This role-playing fishing game is marred by too-simple gameplay, a budget presentation, and an overall lack of depth.
- A bewildering and wonderful variety of fishies to catch and catalog.
- Fishing and other in-game tasks are mindlessly simplistic
- Budget presentation with some minor glitches
- One-at-a-time quest design leaves options limited.
The developers behind the cult-favorite Harvest Moon games have a knack for making endearing and enjoyable gameplay experiences out of the more mundane and peaceful activities of daily life. Instead of farming and animal husbandry, the River King series revolves around the trials, tribulations, and simple joys of fishing. River King: A Wonderful Journey is the series' first foray onto the PlayStation 2, and while there's plenty of fish to catch and tasks to complete, some design and gameplay issues keep the game's appeal limited.
You'll be able to choose from one of four playable characters in a family of would-be fishing phenoms. There's the father, who once battled with the mighty River King but was never able to reel in that legendary fish; the mother, who seeks to improve her culinary skills; the sister, who vows to catch the River King for her beau; and the brother, who wants to fulfill his father's dream of fishing stardom. There are slight differences in each character, such as the amount of money you start with or the type of bait you possess, but aside from those minor tweaks, there's really no functional distinction once you get started. After a short introductory sequence, you're pushed out the door into the village to explore your surroundings.
The game is divided into a number of different regions, such as streams, mountains, rapids, and so on, each with its own ecosystem and native varieties of fish. You'll gradually open the paths to new zones via certain quests that you can pick up by talking to one of the many non-player characters that are scattered throughout the villages and countryside. There are a number of stores in town, each of which lets you do something different--one store lets you sell your catch in return for funds, one sells you fishing equipment and bait, one sells you cooking recipes, and one, an inn, lets you rest. You won't get much direction when you start out, though soon enough you'll stumble across someone or other with a task for you to complete (which can naturally only be completed through the awesome power of fishing).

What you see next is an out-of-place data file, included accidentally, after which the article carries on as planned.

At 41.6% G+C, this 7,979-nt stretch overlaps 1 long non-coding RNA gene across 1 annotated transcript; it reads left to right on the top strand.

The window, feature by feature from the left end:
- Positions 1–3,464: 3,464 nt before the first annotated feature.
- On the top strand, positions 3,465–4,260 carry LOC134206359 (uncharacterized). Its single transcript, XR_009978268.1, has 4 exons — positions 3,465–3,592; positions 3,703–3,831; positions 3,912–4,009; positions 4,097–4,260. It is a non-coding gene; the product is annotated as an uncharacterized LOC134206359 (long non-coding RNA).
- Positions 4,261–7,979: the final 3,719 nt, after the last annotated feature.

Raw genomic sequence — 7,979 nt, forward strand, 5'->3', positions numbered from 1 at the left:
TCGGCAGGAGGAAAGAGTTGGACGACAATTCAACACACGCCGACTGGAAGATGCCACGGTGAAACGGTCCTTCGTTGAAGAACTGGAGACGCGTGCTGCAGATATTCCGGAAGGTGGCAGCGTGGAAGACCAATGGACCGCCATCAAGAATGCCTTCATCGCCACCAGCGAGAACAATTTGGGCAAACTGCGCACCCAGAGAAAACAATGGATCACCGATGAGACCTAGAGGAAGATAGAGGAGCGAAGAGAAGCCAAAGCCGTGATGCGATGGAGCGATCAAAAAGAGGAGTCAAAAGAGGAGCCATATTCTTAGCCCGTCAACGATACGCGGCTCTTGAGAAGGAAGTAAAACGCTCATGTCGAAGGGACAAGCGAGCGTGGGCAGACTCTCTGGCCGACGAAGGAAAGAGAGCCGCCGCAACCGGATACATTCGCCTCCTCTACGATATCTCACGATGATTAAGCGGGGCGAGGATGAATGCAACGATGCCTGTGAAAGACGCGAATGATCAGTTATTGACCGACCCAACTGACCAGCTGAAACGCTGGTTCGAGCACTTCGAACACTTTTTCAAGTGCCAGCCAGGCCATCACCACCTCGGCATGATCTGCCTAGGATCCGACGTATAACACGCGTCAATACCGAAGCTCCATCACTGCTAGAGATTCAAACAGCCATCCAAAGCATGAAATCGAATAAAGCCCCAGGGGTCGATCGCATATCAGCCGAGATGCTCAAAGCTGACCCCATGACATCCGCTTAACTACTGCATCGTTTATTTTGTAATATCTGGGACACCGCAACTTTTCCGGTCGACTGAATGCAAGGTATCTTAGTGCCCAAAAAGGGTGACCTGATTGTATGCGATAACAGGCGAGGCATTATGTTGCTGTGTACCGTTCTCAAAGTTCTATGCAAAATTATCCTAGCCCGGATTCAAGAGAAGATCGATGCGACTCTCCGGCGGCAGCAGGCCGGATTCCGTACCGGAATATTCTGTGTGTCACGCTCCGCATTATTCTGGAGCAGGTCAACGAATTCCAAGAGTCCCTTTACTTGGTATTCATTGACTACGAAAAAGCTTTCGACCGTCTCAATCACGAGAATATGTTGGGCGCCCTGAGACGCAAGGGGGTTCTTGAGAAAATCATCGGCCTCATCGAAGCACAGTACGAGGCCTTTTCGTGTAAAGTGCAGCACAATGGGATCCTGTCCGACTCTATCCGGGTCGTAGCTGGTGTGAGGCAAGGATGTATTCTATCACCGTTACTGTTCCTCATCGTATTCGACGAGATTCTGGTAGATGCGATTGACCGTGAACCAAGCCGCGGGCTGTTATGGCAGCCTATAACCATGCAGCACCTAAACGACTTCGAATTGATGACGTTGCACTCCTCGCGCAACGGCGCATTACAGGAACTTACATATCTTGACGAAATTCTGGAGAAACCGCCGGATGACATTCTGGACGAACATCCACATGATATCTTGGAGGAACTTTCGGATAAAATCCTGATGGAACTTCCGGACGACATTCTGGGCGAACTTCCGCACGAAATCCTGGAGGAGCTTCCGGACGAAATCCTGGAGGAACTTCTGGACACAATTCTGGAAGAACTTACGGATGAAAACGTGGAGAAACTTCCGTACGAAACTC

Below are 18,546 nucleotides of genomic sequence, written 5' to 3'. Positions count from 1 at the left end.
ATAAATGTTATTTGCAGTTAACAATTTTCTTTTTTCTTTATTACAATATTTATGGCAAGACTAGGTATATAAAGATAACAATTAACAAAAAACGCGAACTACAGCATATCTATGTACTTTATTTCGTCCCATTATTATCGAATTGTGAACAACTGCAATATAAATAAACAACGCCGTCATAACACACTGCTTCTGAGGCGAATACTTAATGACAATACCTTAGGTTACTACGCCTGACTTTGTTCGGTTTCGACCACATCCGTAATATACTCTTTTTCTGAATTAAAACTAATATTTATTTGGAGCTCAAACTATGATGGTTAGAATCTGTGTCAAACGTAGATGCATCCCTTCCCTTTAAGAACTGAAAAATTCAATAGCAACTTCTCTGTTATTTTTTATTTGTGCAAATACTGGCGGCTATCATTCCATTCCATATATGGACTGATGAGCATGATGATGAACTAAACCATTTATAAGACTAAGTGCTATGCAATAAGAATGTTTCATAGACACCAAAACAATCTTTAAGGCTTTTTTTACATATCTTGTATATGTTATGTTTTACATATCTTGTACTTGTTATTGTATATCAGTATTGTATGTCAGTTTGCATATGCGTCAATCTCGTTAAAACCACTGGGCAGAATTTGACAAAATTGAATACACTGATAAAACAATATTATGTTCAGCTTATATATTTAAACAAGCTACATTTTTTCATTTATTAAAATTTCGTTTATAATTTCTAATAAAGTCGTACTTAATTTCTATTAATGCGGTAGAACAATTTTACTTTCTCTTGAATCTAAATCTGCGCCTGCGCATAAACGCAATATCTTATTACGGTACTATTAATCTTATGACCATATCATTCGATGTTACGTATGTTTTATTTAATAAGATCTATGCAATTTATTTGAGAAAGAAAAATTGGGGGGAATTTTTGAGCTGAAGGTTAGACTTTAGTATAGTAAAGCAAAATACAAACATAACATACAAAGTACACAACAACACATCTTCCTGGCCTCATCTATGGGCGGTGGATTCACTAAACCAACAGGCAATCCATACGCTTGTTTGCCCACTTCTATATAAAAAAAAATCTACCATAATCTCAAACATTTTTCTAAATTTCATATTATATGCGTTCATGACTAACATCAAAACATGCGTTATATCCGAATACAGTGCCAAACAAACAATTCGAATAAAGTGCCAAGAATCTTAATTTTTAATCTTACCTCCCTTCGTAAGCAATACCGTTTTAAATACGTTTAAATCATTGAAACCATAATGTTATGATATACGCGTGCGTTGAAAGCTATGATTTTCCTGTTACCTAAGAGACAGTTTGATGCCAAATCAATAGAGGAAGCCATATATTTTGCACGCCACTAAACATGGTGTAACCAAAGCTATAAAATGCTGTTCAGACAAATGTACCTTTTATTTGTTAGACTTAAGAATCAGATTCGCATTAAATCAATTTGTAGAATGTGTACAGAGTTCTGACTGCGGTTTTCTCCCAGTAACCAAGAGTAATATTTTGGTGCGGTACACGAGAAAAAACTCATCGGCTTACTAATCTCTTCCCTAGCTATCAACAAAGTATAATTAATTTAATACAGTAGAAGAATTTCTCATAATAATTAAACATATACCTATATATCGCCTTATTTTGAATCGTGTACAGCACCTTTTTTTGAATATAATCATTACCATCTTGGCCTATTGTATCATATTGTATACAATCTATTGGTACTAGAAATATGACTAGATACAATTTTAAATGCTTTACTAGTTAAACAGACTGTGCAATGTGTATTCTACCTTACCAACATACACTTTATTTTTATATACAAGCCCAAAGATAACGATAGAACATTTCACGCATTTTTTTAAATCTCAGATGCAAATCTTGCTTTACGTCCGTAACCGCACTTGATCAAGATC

For a game that bases itself entirely around fishing, you might expect the fishing system to be pretty robust, but that's not the case here. There are three main types of fishing: bait fishing, which relies on water currents to highlight your tasty bait; lure fishing, which requires you to entice the fish slightly; and fly fishing, where you maximize long casts. Once you've found a promising area--you can see the silhouettes of fish through the water--it's a simple matter of making your cast and hoping you get a strike. When you've hooked the fish, you can then hold down the X button to reel it in, being careful not to fight the fish and break your line. Once you've mastered that, that's it. All fish, from the smallest guppy to the largest trout, will yield easily to the same technique. Catching fish earns you experience points that increase your max hit points, but your HP only goes down if your line breaks or if you need to swim or row to a new fishing spot. While it's relaxing and all, it would've been nice if the fishing itself had a bit more skill involved.
The simplistic fishing gameplay would go over a little better if there were at least a large variety of things to do, and it's true that the many characters scattered throughout the game have quests for you to accomplish. However, once you accept a quest from a given character, you're locked in. You often can't leave the quest and try to pick up another. While the majority of tasks tend to be simple to complete, the fact that you can only take on an extremely limited number at a time serves to throttle some of the game's otherwise open feel.